Version 3 (modified by martin, 7 years ago)

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Examples

Running the examples

The OpenSceneGraph has an ever growing number of examples available for developers to learn from, at last count (November 2004) there was 71 example programs. Follows is a guide to gettting these examples running.

Once the OpenSceneGraph is installed you will need place the location where it was installed on the you systems paths environmental variables, and then download the demo data and set the OSG_FILE_PATH so that the file loading can locate the datasets. It is probably worth setting you autoexec.bat, .bashrc or.tcsh etc to pick up on these settings so that next time you log in everything is in easy reach.

  • Windows:
    set PATH=path;C:\OpenSceneGraph\bin
    set OSG_FILE_PATH=C:\OpenSceneGraph-Data;C:\OpenSceneGraph-Data\Images
    
  • Unix - bashrc:
    export PATH = ${PATH}:/home/myaccount/OpenSceneGraph/bin
    export LD_LIBRARY_PATH = ${LD_LIBRARY_PATH}:/home/myaccount/OpenSceneGraph/lib
    export OSG_FILE_PATH = /home/myaccount/OpenSceneGraph-Data:/home/myaccount/OpenSceneGraph-Data/Images
    
  • Unix - tcsh:
    setenv PATH ${PATH}:/home/myaccount/OpenSceneGraph/bin
    setenv LD_LIBRARY_PATH = ${LD_LIBRARY_PATH}:/home/myaccount/!OpenSceneGraph/lib
    setenv OSG_FILE_PATH /home/myaccount/OpenSceneGraph-Data:/home/myaccount/OpenSceneGraph-Data/Images
    
  • MacOSX:
    setenv PATH "${PATH}:${OSGHOME}/lib:${OSGHOME}/lib/osgPlugins"
    setenv DYLD_LIBRARY_PATH "${OSGHOME}/lib:${OSGHOME}/lib/osgPlugins"
    setenv DYLD_BIND_AT_LAUNCH 
    setenv OSG_FILE_PATH "/home/myaccount/OpenSceneGraph-Data:/home/myaccount/OpenSceneGraph-Data/Images"
    

All the examples run on the commandline, most requiring parameters, such as what file to load, if you are in any doubt just run the application and it will either run, or provide help on what options it accepts. You can also print out full help my running the example with the keyword --help.

To run the examples in quite sucession, use the runexamples.bat script which can be found in the the root of the OpenSceneGraph distribution:

./runexamples.bat

Press Escape to close each application and move on to the next application.

Brief introduction to the examples

osgviewer cow.osg The scene graph viewer demo uses osgProducer::Viewer to bring up a basic viewer. To find out what command line arguments it takes simply run osgviewer without any arguments. To load a model simple run osgviewer filename.ext. The osgProducer::Viewer provides an extensive set of operations that can be used to display information about the loaded database such as performance stats, through to output a snapshot of the screen, which is how these thumbnails were created. For a full list of key presses and mouse interaction read the osgviewer documentation.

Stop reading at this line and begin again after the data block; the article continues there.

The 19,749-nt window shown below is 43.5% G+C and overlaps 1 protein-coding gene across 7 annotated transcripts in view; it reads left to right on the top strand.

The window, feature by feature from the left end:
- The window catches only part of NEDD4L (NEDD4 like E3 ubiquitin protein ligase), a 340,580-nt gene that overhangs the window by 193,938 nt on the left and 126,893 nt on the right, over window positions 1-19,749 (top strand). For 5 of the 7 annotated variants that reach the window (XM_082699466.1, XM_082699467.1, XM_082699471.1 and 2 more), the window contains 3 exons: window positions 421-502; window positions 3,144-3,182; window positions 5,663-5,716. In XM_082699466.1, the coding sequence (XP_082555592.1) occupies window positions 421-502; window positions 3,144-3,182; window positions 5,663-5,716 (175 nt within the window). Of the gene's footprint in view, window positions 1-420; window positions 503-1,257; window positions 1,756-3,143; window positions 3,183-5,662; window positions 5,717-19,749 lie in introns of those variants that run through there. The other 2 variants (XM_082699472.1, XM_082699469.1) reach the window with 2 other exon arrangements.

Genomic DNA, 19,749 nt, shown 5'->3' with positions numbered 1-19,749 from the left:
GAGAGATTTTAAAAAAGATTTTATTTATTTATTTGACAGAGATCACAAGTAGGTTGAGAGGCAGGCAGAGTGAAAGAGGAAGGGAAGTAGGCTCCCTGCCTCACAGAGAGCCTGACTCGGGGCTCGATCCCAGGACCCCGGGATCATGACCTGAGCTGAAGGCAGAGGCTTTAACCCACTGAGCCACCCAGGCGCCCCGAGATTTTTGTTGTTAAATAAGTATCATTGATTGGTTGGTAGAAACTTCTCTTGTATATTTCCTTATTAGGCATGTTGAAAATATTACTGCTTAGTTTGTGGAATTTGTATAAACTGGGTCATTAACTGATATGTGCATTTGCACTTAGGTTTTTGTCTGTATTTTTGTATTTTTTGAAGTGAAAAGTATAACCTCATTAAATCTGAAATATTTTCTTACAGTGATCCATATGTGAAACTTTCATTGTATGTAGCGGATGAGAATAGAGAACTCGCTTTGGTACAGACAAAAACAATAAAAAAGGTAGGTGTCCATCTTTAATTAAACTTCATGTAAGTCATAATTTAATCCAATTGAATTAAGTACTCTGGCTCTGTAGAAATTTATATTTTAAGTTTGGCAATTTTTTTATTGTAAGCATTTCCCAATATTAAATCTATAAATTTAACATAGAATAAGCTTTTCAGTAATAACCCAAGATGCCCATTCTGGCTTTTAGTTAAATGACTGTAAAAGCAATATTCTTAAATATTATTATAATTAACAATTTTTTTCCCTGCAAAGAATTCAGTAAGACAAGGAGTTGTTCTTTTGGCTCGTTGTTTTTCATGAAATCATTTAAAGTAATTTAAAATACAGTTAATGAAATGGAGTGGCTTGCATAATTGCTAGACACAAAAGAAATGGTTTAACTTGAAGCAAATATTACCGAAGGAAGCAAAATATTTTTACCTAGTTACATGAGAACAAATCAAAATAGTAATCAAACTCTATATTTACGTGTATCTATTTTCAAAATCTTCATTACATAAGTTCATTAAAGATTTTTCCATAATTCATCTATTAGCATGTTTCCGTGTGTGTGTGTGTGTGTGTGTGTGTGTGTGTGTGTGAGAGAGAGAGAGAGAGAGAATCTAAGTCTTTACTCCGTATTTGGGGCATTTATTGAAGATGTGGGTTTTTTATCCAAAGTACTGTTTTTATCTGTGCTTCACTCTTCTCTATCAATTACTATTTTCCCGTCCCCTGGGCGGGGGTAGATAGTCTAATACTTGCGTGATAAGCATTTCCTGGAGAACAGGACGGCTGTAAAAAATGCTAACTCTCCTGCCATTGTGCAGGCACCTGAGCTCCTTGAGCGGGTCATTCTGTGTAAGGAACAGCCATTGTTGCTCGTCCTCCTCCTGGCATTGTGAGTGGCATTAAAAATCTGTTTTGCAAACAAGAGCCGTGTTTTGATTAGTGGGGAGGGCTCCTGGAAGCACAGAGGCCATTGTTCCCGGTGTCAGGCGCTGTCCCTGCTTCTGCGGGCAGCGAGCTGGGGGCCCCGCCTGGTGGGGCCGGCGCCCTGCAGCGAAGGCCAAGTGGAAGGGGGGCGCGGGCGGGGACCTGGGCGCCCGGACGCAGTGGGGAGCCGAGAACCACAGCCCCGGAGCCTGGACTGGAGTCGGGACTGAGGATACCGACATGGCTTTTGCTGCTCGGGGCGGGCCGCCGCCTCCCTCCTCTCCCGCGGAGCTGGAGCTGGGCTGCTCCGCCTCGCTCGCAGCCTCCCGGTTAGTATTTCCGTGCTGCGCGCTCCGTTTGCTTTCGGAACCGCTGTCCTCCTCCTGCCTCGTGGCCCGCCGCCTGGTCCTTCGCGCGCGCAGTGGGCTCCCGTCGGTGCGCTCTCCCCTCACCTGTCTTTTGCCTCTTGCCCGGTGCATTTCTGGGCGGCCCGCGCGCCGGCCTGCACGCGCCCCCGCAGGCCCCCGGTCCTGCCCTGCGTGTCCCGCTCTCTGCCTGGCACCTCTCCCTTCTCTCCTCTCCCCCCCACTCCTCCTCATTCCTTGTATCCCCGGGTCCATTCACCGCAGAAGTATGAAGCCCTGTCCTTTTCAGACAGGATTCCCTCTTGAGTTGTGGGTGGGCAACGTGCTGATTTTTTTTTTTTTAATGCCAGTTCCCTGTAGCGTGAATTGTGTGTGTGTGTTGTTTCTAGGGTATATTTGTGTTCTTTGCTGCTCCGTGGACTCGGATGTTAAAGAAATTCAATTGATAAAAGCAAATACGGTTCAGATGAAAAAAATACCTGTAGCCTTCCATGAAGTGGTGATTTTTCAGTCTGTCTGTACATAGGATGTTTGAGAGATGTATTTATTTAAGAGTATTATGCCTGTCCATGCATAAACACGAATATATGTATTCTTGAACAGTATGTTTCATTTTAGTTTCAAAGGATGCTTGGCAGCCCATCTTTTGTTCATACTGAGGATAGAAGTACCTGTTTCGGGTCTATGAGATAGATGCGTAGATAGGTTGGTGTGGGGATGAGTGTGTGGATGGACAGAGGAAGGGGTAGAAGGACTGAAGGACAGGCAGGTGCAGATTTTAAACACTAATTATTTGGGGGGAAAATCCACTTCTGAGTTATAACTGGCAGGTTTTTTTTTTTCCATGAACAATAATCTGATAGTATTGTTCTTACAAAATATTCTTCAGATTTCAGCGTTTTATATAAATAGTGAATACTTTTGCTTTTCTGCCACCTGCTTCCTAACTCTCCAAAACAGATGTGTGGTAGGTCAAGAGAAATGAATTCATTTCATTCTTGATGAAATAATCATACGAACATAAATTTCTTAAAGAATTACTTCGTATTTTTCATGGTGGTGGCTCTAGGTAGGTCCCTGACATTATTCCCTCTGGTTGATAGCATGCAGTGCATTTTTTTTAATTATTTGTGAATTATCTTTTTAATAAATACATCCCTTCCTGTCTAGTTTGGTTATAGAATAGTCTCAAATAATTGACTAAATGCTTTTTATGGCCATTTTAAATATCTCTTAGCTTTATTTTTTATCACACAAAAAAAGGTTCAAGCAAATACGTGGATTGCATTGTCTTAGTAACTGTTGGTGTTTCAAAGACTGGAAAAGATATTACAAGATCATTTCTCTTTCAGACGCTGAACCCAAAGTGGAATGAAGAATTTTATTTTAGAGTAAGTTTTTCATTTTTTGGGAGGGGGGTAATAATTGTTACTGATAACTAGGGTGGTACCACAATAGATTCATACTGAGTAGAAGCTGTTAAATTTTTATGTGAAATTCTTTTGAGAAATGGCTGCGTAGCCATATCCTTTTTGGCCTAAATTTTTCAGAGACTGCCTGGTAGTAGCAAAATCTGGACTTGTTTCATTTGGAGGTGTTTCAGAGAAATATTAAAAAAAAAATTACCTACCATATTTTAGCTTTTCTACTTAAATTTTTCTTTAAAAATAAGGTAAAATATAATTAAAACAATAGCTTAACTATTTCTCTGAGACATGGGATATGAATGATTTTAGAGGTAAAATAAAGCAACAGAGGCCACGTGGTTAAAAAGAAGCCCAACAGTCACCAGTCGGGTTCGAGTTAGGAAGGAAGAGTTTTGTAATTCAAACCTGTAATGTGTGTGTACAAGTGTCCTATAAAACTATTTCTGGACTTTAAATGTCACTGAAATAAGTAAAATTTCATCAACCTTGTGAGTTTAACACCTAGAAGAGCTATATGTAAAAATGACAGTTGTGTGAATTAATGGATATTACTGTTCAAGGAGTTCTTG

osgviewer --stereo cessna.osg The scene graph viewer also supports anaglyphic, quad buffered, and split screen stereo modes, for a full list of options and environmental variables see the StereoSettings documentation.
osghud glider.osg Very similar to the basic osgviewer demo, but adds an orthographic projection over the top of the main 3D view to create a head up display effect. Also demonstrates how to use osgText.
osghangglide The hang glide demo creates a simple flying site (Don Burns local hang glide site in fact!), demonstrating how to create simple terrain, trees and skydomes, and how to implement a simple flight camera manipulator to allow the user to fly around.
osgbillboard Demonstrates how to create the various types of billboard supported by the OpenSceneGraph. Billboards are typically used for trees or particles effects.
osgtext An example showing how to creating the various different typs of text that the osgText library supports.
osgimpostor OpenSceneGraph is unique among scene graph in the fact that it supports dynamically updated impostors natively, and this demo uses osgUtil::InsertImpostorVisitor to traverse the loaded scene graph inserting osg::Importor nodes in place of groups and LOD, so you can add Impostor into any of your own datasets! The scene graph then takes over full responsibility for managing required multistage rendering all dynamically at runtime, whilst keeping it neatly encapsulated making it incredible easy to use. The Impostor support demonstrates how powerful the multi-stage multi-pass rendering framework that the OpenSceneGraph has, almost all other scene graphs have to hardwire such effects into them and require significant application coding to do so.
osgreflect cow.osg An example of how to set up planar reflections using the standard multi-pass stencil buffer algorithm. This is all handled within the scene graph, so there is no need to hardwire multi-pass effects into your own application.
osgscribe cow.osg An example of how to decorate your scene graph geometry for useful effects such as scribing. This demo uses two instances of your model, the first one uses the state values set in your scene graph, the second instance override the polygmode to render it as wireframe, and with a polygon offset to ensure it is seen from all angles. These two instance are grouped together and then are treated like any other scene graph.
osgstereoimage left.rgb right.rgb An example of use node maks to select different parts of the scene graph for different traversals, in this case two separate images are drawn for the left and right eyes to generate a stereo 3D image from two flat images!

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